miércoles, 23 de enero de 2008

Homeschooling and the Myth of Socialization

Manfred B. Zisk publicó en 1999 un interesante y clarificador artículo sobre el mito de la socialización (más bien, la falta de ella) de los niños homeschoolers. A este tópico, fundado en el más absoluto desconocimiento, Zisk responde con argumentos expresados con un lenguaje claro y directo:

"Isn't it interesting that amid all of the public school shootings over the past few years, the only comment that opponents of homeschooling can come up with is the red herring of "socialization"?
A family member asked my wife, "Aren't you concerned about his (our son's) socialization with other kids?". My wife gave this response: "Go to your local middle school, junior high, or high school, walk down the hallways, and tell me which behavior you see that you think our son should emulate." Good answer.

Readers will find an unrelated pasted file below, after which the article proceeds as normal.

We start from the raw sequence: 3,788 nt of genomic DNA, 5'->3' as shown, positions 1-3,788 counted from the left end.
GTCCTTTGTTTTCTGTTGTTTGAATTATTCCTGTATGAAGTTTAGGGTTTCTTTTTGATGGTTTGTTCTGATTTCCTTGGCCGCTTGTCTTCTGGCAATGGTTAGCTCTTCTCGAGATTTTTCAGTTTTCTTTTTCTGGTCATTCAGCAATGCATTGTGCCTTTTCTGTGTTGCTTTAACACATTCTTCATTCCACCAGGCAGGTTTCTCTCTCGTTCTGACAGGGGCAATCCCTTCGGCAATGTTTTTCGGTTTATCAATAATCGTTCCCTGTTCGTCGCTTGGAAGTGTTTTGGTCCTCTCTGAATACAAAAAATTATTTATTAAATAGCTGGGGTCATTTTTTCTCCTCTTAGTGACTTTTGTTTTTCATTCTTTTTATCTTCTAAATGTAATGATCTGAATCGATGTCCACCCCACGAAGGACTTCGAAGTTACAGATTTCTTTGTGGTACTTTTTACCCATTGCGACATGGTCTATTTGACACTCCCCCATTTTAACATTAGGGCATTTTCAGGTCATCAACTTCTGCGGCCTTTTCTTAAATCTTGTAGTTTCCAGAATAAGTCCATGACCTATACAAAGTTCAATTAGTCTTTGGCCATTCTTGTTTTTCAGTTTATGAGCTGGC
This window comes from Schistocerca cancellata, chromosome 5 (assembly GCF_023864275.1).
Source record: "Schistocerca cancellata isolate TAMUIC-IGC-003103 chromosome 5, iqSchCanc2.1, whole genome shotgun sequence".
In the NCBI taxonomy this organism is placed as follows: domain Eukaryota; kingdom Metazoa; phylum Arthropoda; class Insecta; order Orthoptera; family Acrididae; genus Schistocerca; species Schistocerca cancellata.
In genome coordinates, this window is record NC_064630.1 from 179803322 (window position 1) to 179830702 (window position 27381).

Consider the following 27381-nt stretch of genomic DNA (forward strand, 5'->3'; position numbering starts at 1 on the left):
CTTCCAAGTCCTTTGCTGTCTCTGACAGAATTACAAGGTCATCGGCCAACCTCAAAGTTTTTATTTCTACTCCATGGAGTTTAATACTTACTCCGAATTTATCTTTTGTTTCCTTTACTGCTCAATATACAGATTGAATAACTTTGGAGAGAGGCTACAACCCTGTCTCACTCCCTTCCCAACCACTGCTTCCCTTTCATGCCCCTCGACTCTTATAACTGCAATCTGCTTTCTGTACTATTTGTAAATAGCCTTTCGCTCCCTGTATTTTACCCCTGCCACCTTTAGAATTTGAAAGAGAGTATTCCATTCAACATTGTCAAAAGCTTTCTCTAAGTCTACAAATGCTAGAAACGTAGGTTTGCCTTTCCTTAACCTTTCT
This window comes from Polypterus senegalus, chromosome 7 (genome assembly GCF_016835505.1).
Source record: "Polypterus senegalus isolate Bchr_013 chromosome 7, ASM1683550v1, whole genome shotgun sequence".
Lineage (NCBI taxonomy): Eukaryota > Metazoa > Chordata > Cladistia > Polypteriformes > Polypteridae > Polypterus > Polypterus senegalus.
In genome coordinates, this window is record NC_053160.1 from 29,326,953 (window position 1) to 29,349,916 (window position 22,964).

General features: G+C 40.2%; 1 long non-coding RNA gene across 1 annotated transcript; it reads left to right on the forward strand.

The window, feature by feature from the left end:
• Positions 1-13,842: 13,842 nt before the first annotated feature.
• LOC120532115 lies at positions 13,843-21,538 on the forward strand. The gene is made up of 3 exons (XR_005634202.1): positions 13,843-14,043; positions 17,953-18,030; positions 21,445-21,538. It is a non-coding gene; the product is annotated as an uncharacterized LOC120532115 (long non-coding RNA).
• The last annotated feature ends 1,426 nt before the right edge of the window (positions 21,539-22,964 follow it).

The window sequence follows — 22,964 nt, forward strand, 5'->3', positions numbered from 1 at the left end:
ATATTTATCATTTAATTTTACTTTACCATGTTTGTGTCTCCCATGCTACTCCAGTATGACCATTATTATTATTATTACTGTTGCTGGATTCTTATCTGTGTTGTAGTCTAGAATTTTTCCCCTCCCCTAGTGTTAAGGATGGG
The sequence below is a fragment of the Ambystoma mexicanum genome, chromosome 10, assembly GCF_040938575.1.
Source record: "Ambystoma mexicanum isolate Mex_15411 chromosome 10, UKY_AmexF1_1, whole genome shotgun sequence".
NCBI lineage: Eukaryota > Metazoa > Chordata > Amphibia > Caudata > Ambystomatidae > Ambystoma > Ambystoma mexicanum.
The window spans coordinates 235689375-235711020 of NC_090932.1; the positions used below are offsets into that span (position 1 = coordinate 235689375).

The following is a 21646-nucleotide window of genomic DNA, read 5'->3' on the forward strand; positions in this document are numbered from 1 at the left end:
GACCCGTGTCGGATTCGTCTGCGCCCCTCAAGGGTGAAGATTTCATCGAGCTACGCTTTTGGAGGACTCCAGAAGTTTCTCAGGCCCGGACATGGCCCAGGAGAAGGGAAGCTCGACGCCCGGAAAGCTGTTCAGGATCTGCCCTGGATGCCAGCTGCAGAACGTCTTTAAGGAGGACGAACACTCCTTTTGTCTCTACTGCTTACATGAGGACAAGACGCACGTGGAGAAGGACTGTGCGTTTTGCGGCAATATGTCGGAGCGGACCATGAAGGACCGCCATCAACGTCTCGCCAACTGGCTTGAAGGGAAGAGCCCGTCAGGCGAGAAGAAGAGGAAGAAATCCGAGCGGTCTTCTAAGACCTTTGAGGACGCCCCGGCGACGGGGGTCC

Meanwhile, in public school, children are segregated by age, and have very little interaction with other adults, except their teacher(s). This environment only promotes alienation from different age groups, especially adults. This is beginning to look like the real socialization problem.

My wife and I like to bring our son with us when we are visiting with friends and other adults. How else will he learn to be an adult, if he never has contact with adults? He knows what kind of behavior we expect from him, and the consequences of his actions. He is often complimented on his good manners by friends and adults."

El artículo completo en la página de Lew Rockwell.

Y la traducción en TarkusKids

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